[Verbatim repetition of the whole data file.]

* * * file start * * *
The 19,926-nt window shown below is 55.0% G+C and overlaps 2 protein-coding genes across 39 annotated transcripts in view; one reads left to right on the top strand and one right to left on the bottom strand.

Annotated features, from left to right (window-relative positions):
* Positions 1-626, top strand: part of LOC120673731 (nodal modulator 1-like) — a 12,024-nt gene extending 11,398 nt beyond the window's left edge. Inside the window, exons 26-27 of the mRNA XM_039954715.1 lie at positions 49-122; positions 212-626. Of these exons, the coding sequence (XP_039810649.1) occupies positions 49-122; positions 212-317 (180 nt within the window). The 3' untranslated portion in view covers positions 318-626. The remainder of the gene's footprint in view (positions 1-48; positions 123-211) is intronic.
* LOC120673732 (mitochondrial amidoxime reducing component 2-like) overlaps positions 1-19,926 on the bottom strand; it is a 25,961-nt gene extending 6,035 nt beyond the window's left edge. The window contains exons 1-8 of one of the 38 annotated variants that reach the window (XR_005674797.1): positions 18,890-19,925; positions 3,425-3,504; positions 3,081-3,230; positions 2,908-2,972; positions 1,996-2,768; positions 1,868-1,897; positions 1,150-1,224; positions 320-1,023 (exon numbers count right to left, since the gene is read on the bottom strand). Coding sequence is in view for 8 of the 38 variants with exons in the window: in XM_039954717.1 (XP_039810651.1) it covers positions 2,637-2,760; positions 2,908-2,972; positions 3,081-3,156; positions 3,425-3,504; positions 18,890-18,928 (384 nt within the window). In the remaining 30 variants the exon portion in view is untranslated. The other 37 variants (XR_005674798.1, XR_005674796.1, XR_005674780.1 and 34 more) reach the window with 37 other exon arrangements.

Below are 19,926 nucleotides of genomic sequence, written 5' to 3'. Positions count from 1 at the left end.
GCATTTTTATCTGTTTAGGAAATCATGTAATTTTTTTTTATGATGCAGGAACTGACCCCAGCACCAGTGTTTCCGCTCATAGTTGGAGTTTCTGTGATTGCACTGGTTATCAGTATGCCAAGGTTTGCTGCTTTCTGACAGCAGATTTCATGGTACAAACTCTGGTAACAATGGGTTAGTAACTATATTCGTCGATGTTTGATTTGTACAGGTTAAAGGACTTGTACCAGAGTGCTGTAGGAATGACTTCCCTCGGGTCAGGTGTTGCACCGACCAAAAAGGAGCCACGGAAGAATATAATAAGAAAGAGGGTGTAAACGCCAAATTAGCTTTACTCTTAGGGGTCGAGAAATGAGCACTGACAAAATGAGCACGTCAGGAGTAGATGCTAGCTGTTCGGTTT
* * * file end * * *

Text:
The 19,926-nt window shown below is 55.0% G+C and overlaps 2 protein-coding genes across 39 annotated transcripts in view; one reads left to right on the top strand and one right to left on the bottom strand.

Annotated features, from left to right (window-relative positions):
* Positions 1-626, top strand: part of LOC120673731 (nodal modulator 1-like) — a 12,024-nt gene extending 11,398 nt beyond the window's left edge. Inside the window, exons 26-27 of the mRNA XM_039954715.1 lie at positions 49-122; positions 212-626. Of these exons, the coding sequence (XP_039810649.1) occupies positions 49-122; positions 212-317 (180 nt within the window). The 3' untranslated portion in view covers positions 318-626. The remainder of the gene's footprint in view (positions 1-48; positions 123-211) is intronic.
* LOC120673732 (mitochondrial amidoxime reducing component 2-like) overlaps positions 1-19,926 on the bottom strand; it is a 25,961-nt gene extending 6,035 nt beyond the window's left edge. The window contains exons 1-8 of one of the 38 annotated variants that reach the window (XR_005674797.1): positions 18,890-19,925; positions 3,425-3,504; positions 3,081-3,230; positions 2,908-2,972; positions 1,996-2,768; positions 1,868-1,897; positions 1,150-1,224; positions 320-1,023 (exon numbers count right to left, since the gene is read on the bottom strand). Coding sequence is in view for 8 of the 38 variants with exons in the window: in XM_039954717.1 (XP_039810651.1) it covers positions 2,637-2,760; positions 2,908-2,972; positions 3,081-3,156; positions 3,425-3,504; positions 18,890-18,928 (384 nt within the window). In the remaining 30 variants the exon portion in view is untranslated. The other 37 variants (XR_005674798.1, XR_005674796.1, XR_005674780.1 and 34 more) reach the window with 37 other exon arrangements.

Below are 19,926 nucleotides of genomic sequence, written 5' to 3'. Positions count from 1 at the left end.
GCATTTTTATCTGTTTAGGAAATCATGTAATTTTTTTTTATGATGCAGGAACTGACCCCAGCACCAGTGTTTCCGCTCATAGTTGGAGTTTCTGTGATTGCACTGGTTATCAGTATGCCAAGGTTTGCTGCTTTCTGACAGCAGATTTCATGGTACAAACTCTGGTAACAATGGGTTAGTAACTATATTCGTCGATGTTTGATTTGTACAGGTTAAAGGACTTGTACCAGAGTGCTGTAGGAATGACTTCCCTCGGGTCAGGTGTTGCACCGACCAAAAAGGAGCCACGGAAGAATATAATAAGAAAGAGGGTGTAAACGCCAAATTAGCTTTACTCTTAGGGGTCGAGAAATGAGCACTGACAAAATGAGCACGTCAGGAGTAGATGCTAGCTGTTCGGTTT